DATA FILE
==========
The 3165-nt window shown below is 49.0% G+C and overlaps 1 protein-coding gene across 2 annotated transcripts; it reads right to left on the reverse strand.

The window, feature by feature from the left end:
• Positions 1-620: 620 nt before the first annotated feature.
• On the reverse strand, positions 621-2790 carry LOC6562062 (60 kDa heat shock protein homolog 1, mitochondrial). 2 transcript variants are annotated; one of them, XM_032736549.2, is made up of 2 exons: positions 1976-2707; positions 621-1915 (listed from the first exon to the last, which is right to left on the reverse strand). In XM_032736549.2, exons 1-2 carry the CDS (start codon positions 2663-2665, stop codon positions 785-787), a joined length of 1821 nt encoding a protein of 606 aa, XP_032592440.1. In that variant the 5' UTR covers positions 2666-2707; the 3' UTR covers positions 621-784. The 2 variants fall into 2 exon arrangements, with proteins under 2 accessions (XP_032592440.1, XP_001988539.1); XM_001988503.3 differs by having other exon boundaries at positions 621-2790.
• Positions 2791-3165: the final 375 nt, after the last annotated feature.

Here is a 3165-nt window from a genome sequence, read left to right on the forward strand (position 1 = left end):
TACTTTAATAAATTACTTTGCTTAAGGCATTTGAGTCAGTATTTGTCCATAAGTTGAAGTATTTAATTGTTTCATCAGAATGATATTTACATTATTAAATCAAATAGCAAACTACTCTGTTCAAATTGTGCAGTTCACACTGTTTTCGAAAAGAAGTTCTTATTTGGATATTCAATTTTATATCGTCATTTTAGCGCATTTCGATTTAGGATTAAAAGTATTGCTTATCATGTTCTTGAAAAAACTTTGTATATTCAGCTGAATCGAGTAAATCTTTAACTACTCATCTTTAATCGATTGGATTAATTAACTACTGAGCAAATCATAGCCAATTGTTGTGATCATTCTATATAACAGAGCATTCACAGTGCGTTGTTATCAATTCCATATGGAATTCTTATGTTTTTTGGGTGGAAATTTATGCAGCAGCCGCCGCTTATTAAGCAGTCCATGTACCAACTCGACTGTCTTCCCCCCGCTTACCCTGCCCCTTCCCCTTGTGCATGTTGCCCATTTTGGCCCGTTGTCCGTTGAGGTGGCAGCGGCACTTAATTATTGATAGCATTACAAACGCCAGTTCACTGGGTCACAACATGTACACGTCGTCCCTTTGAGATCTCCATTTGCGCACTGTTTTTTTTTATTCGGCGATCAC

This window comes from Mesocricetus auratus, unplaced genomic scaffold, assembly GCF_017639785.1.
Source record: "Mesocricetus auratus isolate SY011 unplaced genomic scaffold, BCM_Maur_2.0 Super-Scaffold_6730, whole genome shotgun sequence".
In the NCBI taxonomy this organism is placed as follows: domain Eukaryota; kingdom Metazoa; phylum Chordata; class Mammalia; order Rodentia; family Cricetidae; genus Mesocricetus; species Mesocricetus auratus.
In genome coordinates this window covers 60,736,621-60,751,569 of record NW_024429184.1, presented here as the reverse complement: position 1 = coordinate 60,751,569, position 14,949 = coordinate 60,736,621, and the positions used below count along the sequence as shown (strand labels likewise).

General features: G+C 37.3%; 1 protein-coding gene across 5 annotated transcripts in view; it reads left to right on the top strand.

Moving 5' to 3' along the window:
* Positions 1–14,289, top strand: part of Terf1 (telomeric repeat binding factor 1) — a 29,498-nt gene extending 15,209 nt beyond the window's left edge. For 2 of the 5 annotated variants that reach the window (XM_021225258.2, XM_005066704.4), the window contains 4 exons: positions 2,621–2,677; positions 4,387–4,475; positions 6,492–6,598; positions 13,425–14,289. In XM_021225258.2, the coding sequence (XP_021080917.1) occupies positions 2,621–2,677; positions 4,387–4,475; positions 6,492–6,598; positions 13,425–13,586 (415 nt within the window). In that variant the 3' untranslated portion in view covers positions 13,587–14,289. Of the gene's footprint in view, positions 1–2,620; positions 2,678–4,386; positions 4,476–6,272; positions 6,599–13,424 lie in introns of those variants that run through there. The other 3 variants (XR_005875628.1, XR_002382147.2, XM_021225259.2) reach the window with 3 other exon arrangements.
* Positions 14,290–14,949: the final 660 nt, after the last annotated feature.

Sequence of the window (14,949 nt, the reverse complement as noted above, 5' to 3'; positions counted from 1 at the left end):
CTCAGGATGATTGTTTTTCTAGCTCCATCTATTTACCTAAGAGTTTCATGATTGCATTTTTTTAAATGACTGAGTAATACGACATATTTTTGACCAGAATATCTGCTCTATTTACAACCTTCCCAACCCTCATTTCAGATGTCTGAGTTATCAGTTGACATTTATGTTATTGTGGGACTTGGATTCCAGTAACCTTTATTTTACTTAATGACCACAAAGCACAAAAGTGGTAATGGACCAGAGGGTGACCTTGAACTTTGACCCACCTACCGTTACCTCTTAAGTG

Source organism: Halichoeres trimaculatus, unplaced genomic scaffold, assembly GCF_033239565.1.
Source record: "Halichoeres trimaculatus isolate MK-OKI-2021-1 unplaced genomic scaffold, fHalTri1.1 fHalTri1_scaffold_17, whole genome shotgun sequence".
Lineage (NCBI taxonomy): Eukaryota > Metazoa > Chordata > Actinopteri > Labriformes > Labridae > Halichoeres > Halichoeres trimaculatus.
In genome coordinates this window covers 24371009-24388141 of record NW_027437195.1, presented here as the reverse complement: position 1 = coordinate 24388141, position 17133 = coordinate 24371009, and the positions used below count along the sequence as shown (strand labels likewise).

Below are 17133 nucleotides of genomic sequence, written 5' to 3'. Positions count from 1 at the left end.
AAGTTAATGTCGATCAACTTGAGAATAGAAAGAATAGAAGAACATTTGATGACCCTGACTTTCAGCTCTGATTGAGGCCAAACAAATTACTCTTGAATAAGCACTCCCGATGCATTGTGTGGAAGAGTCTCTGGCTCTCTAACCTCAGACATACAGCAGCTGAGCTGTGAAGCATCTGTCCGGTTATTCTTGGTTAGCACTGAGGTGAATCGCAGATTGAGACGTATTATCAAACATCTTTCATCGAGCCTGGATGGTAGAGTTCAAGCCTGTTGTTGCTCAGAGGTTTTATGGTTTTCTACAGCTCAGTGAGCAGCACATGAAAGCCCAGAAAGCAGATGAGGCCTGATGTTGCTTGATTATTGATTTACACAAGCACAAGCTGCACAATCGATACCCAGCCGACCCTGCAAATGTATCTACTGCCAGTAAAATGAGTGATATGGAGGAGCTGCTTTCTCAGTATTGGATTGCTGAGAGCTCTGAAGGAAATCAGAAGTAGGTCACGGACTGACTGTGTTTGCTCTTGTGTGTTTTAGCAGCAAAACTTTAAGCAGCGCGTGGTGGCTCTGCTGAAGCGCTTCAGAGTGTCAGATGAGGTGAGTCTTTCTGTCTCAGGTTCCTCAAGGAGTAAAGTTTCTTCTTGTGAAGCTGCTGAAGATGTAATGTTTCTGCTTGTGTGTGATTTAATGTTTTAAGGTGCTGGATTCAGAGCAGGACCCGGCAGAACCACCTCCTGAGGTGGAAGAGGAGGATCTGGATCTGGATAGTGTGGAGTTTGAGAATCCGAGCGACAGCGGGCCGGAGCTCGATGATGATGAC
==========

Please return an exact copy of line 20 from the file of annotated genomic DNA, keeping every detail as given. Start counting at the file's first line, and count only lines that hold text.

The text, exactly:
Lineage (NCBI taxonomy): Eukaryota > Metazoa > Chordata > Actinopteri > Labriformes > Labridae > Halichoeres > Halichoeres trimaculatus.